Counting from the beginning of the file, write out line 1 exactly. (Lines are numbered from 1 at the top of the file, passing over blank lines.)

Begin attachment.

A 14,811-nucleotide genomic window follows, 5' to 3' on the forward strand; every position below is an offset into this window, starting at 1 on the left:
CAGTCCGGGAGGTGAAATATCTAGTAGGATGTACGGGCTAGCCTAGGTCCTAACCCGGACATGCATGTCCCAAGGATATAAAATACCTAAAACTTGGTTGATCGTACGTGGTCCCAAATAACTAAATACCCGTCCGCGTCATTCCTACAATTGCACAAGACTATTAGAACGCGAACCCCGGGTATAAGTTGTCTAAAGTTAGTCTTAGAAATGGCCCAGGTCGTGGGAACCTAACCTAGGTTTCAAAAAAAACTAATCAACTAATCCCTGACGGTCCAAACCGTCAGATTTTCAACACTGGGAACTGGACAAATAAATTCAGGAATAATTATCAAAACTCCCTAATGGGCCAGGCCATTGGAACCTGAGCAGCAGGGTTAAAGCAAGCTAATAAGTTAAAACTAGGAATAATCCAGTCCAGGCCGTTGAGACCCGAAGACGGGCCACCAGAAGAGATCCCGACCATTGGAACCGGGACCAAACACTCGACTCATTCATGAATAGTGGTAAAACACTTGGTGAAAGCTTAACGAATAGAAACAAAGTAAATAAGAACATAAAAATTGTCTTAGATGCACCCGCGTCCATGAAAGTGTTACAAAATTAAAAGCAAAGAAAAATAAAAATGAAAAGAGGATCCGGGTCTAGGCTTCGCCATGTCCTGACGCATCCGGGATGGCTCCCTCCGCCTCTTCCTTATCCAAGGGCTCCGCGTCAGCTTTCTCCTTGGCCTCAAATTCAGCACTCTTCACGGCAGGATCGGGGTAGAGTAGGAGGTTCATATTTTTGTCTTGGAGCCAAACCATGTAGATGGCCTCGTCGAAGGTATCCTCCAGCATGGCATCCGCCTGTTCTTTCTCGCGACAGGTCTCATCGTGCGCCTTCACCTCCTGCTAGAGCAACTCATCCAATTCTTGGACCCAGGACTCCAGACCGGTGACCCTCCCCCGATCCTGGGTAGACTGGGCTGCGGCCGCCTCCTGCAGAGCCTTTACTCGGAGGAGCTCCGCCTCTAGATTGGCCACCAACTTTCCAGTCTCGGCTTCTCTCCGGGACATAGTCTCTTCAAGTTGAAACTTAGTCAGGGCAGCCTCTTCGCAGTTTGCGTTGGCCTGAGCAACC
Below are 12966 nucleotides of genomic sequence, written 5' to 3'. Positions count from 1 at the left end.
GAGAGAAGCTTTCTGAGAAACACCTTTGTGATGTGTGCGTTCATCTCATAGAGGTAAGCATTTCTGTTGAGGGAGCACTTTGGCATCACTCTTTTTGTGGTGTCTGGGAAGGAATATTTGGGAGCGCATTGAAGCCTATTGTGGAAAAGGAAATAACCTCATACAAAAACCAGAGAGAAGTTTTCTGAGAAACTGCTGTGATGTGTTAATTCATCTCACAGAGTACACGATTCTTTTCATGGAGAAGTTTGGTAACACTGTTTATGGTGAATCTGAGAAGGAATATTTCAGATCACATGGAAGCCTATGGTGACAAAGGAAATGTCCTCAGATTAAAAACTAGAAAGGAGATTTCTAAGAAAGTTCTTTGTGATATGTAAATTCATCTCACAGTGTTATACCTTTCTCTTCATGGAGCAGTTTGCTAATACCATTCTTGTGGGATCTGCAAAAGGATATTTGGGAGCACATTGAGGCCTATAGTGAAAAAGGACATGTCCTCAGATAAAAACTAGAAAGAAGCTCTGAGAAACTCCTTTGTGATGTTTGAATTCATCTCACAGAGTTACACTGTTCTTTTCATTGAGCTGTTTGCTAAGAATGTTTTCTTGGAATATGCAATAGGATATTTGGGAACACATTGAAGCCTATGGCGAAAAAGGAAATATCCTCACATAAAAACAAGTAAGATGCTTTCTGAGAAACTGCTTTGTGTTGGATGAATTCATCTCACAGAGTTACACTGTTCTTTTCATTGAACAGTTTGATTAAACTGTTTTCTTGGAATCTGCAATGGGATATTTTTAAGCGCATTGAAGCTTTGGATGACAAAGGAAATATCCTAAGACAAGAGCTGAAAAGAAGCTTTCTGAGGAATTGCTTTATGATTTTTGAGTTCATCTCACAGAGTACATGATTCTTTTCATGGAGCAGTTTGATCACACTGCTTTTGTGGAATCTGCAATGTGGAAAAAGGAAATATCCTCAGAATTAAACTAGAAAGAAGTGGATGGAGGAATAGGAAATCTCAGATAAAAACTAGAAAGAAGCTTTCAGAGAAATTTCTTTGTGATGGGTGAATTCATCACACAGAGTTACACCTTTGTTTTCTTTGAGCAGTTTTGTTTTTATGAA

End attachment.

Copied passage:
A 14,811-nucleotide genomic window follows, 5' to 3' on the forward strand; every position below is an offset into this window, starting at 1 on the left: